Finally, one alternative to traditional public investment that is becoming increasingly popular is using public-private partnerships (PPPs), under which a private entity builds and operates a new infrastructure project or takes over the management of a large public infrastructure asset for a given period during which it also assumes significant investment risk. Hemming and Ter-Minassian (2004) note that PPPs hold the promise of boosting efficiency and increasing the supply of infrastructure and other services. They argue, however, that PPPs should be treated with great care. First, it is not obvious that they are more efficient than traditional public investment; and, second, they have experienced a number of failures in developed countries. Third, there is a danger that PPPs will be used to move public investment off budget while obtaining no significant efficiency gains. The authors also point out some principles needed for a successful PPP program: (i) contractible services with payments that are linked to performance; (ii) competitive and/or incentive-based regulation; (iii) an appropriate institutional framework with adequate supporting legislation; (iv) specialized staff with strong project-appraisal skills; and (v) in the absence of internationally accepted accounting standards, full disclosure of fiscal risks posed by PPP schemes. Recent international experience has shown, as noted in a forthcoming paper by Pritha Mitra, that substantial project risks posed by PPPs often result in the need for government guarantees. In this regard, in the presence of uncertainty, guarantees are a legitimate form of support for infrastructure investment when the government is best placed to anticipate and control project risk. However, guarantees used as a response to project risk are also a source of fiscal risk, and pose in practice a number of transparency, accounting, and monitoring issues that should suggest great caution in their use (IMF, 2006). Fortunately, the experience of some countries with a long tradition of fiscal discipline and a centralized system of fiscal risk management, like Chile, provides some guidance on how to make effective use of them.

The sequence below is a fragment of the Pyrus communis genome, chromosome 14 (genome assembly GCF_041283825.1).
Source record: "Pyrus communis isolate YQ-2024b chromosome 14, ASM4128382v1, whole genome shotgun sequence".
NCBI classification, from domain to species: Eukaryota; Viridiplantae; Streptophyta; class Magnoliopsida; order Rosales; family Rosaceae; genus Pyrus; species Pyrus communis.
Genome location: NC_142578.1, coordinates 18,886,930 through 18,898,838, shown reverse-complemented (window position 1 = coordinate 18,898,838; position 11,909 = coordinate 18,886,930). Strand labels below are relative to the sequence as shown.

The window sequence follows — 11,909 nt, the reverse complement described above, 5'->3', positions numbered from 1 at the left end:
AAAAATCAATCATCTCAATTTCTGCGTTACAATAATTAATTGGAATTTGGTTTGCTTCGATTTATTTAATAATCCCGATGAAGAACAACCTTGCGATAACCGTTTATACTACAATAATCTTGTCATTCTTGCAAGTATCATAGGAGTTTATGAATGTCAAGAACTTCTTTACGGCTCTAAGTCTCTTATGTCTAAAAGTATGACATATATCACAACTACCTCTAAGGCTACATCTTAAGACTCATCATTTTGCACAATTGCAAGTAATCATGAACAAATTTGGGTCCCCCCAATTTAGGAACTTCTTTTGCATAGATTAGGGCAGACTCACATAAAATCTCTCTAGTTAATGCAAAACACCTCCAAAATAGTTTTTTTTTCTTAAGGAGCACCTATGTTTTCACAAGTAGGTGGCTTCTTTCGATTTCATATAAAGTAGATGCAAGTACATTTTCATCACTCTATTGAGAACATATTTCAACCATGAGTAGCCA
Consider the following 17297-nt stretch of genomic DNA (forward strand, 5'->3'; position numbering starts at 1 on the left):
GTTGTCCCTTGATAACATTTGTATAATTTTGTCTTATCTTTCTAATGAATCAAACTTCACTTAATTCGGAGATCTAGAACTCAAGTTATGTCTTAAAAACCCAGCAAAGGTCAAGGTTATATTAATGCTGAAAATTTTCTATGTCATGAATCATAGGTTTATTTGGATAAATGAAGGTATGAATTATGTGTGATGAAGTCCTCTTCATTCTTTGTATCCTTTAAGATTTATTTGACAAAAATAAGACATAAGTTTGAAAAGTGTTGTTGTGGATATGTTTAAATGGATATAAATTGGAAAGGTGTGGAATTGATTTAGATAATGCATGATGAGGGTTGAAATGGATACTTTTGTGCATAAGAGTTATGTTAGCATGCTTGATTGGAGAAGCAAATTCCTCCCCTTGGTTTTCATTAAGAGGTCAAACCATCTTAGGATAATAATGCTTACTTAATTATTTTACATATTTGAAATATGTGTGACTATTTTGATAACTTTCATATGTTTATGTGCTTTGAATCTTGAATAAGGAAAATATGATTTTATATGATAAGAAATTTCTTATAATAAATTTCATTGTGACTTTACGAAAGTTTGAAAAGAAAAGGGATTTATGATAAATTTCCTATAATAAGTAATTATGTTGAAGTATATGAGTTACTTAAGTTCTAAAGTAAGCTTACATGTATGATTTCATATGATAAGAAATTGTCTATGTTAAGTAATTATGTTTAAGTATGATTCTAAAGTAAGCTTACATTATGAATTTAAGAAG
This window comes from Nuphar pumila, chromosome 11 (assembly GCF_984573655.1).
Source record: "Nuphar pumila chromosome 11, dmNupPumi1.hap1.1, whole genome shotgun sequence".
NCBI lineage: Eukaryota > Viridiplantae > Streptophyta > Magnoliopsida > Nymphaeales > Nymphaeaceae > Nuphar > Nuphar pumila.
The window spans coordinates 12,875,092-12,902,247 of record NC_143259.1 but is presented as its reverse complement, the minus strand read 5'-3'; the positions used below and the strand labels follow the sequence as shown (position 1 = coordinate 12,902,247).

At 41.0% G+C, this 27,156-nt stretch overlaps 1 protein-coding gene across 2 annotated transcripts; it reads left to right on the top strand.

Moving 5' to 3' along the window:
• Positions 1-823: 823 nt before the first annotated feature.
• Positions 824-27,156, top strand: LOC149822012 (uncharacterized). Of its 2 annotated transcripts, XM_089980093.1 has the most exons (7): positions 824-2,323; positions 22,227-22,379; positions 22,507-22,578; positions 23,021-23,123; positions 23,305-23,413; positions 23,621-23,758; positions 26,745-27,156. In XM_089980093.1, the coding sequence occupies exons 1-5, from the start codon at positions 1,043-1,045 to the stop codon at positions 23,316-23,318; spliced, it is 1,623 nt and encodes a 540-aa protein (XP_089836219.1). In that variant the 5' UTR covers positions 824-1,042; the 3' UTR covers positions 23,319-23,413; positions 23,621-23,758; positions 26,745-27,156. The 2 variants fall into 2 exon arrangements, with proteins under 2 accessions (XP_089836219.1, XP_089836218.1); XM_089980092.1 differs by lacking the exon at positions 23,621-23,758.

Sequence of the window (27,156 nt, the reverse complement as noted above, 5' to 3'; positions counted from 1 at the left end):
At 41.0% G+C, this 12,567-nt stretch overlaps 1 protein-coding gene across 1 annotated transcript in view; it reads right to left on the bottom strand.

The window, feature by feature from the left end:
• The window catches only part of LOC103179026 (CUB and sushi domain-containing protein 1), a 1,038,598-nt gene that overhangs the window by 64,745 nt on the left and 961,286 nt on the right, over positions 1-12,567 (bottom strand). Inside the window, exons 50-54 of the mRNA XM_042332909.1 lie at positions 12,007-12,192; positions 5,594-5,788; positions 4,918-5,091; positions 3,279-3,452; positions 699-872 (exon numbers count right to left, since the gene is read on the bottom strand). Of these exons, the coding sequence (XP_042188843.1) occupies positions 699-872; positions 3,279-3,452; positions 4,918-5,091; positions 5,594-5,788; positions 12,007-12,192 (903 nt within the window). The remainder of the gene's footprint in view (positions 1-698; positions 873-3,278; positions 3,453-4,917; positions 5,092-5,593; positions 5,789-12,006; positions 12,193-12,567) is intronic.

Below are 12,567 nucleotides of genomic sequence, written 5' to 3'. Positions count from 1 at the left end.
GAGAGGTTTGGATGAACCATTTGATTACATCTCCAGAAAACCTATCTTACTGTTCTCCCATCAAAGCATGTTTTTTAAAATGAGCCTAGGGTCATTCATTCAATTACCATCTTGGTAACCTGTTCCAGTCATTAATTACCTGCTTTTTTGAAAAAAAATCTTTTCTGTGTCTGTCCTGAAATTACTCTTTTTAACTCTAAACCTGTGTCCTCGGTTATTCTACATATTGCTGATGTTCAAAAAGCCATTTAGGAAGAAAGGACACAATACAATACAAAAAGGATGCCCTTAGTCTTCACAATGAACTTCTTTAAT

Many questions still remain and others have not been properly answered. Ongoing projects on public investment and fiscal risk (including risks posed by public enterprises that often carry out substantial investments) and research on public investment efficiency in Latin American and transition economies will, it is to be hoped, advance our understanding of these issues further. Other useful contributions to the debate may also develop in the context of technical assistance missions on PPPs that are currently being conducted to a number of countries for which limited academic research is available so far.

References